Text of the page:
Between sips of scotch tonight I have been turning page by page of Tim's book (that he autographed for me last year) "Long Story Bit By Bit: Liberia Retold."  Many people don't know that "He was the only photographer to live behind rebel lines during the 2003 Liberian civil war -- work that culminated in the film 'Liberia: an Uncivil War' and the book 'Long Story Bit By Bit: Liberia Retold' (Umbrage 2009), and his work for Human Rights Watch to uncover civilian massacres on the Chad / Darfur border in 2006 appeared in the documentary 'The Devil Came on Horseback,'" his biography on the "Restrepo" website says.  Most images in the book are profoundly haunting.  The interviews explain this history of the troubled nation.  Tim's love for mankind seeps out of every page.

Tim wouldn't want us to be sad or make a big deal out of his death.  He would want us to forge on advocating for those suffering humanitarian injustices particularly in time of war and conflict.  He would also want us to find a way to "be there" for those who have returned from war and are struggling each day to re-integrate back into society. 

There are many links on the internet tonight about Tim.  I like this one best.

Tim was a great man and a man of greatness although he would argue that.  He'd lose the argument with me.  I couldn't mean it more when I say that Tim Hetherington was one of the greatest men I ever had the privilege of knowing.  I am grateful for the laughs we shared and for the moments of serious conversation.  I'm grateful for his work on RESTREPO and INFIDEL.  I'm grateful for the unconditional love he had for the men of the ROCK.  And I'd be remiss if I didn't say (on behalf of every red blooded American woman) that I'm grateful for the skinny jeans that Tim wore.  :)

My heart physically hurts tonight for Tim's family, for the love of his life and for the thousands around the globe whose stories he told through his incredibly works of photography and film.

So, while I began this by saying I wasn't going to "remember" Tim tonight I will.  I'll remember him tonight and every night for the rest of my life.  Tim and his work inspired me.  I hope that each day I can do something to help others that would make Tim proud.  I hope those of you reading this will pledge to do the same.  What a wonderful way that would be to remember Tim and to honor his life.  He was absolutely one in a million and I loved him for who he was.  Say hi to Dad and all our Fallen Heroes Tim.


Sunday, April 17, 2011

Palm Sunday Weekend Storms Across The Nation Including Fort Bragg & Camp Lejeune, NC

I was driving for several hours yesterday but on one pit stop I checked my email and found one from a Soldier who was a medevac crew member during OEF VIII.  He and his crew members spent countless days up and down those dangerous valleys as they rescued and recovered our beloved wounded and heroes.  His email said:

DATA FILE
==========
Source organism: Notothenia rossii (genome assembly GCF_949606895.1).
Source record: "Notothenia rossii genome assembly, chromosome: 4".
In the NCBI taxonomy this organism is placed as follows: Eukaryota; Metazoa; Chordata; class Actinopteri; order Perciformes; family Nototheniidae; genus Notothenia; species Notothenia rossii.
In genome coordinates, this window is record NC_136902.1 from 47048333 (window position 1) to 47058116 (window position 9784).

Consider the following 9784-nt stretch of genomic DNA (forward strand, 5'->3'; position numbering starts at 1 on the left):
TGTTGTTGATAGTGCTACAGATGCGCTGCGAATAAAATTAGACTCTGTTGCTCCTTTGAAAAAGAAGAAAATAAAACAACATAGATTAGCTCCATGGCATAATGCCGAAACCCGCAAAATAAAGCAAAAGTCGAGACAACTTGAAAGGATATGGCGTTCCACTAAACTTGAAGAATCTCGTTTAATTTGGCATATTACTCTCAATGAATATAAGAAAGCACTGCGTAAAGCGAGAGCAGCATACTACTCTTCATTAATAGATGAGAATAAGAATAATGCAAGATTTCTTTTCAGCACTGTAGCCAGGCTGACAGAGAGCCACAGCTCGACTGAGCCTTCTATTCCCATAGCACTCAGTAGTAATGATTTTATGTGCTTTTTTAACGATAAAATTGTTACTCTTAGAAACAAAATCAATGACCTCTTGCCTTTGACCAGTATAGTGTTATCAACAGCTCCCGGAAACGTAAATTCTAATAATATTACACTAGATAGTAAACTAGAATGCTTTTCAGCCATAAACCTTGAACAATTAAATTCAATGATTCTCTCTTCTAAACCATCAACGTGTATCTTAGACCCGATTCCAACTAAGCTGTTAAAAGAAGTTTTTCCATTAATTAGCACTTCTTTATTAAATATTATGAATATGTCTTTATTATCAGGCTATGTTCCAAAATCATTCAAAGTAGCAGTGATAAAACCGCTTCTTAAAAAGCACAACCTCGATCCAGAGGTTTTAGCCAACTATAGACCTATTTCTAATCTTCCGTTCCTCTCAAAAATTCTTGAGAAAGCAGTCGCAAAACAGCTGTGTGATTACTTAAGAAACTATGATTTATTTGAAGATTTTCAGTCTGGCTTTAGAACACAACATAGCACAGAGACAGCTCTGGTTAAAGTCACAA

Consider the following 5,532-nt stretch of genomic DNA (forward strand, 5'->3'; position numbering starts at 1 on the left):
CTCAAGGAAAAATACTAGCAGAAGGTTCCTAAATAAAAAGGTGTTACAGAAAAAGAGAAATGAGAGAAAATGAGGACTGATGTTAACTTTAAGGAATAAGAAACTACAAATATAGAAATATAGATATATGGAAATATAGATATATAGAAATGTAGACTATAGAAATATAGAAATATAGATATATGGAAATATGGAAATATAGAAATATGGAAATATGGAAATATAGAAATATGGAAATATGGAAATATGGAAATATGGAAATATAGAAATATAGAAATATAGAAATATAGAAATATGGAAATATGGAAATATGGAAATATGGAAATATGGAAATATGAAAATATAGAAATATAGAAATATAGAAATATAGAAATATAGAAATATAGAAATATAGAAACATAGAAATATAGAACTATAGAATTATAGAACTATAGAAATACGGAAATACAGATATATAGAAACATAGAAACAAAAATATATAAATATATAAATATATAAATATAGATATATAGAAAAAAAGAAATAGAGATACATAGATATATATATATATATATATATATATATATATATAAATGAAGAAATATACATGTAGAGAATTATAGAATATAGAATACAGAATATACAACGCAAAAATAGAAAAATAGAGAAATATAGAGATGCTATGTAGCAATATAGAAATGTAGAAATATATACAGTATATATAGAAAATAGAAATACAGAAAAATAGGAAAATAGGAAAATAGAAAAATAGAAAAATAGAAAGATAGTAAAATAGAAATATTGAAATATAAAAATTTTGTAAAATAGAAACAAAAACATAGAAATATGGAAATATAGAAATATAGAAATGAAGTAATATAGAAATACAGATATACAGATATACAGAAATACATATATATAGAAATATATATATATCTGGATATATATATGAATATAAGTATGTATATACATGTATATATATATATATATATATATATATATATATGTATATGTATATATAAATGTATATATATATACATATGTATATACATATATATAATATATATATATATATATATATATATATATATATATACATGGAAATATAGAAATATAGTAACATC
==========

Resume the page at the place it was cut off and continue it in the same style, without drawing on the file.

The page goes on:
"Hello, I am in the Emergency Ops Center, quick email to let you know we are OK, Fayetteville and Bragg got hit with a tornado today, and we will be without power for at least a while (maybe days)

We are OK,

No Power, No email, No info- I am at work"
I knew that storms that had caused so much devastation and loss of life in OK, AR, MS and AL were moving east but I wasn't listening to any updates.  It was a relief to know that he was OK especially since I hadn't had the opportunity to hear/read about the tornadoes that had hit the Carolinas including both Fort Bragg and Camp Lejeune.  I was grateful that he cared enough and was thoughtful enough to let us know he was OK.
From fayobserver dot com (Saturday April 16th edition - more at the link):
"Fort Bragg closed tonight to all but key and essential personnel and will remain closed Sunday, Army officials said.
Fort Bragg was affected by severe weather with high winds on April 16, causing damage to multiple structures and cutting power to the entire installation," a statement released late today said. "There are no reports of loss of life or significant injuries on post."
From fayobserver dot com (Sunday April 17th edition - MUCH more at link):
Path of tornado through Fayetteville, NC
"One person died and at least 85 were injured in Cumberland County when a tornado ripped through a wide swath of Fayetteville on Saturday afternoon.
In Cumberland County, the damage spanned about eight to 10 miles, from North Reilly Road to north Ramsey Street. In some places, entire neighborhoods were wiped out. (Emphasis by the blogger) The city and Cumberland County declared states of emergency.
Shortly after the tornado struck, people wandered aimlessly along Yadkin Road, stepping over downed power lines and smashed transformers. A silver van came to rest on a tree, suspended about 10 feet off the ground. A semi-trailer sat on its side, a tree lying across it."
From jdnews dot com (Thank you to Jonn Lylea at This Ain't Hell for the link that has much more information than the snipets that follow):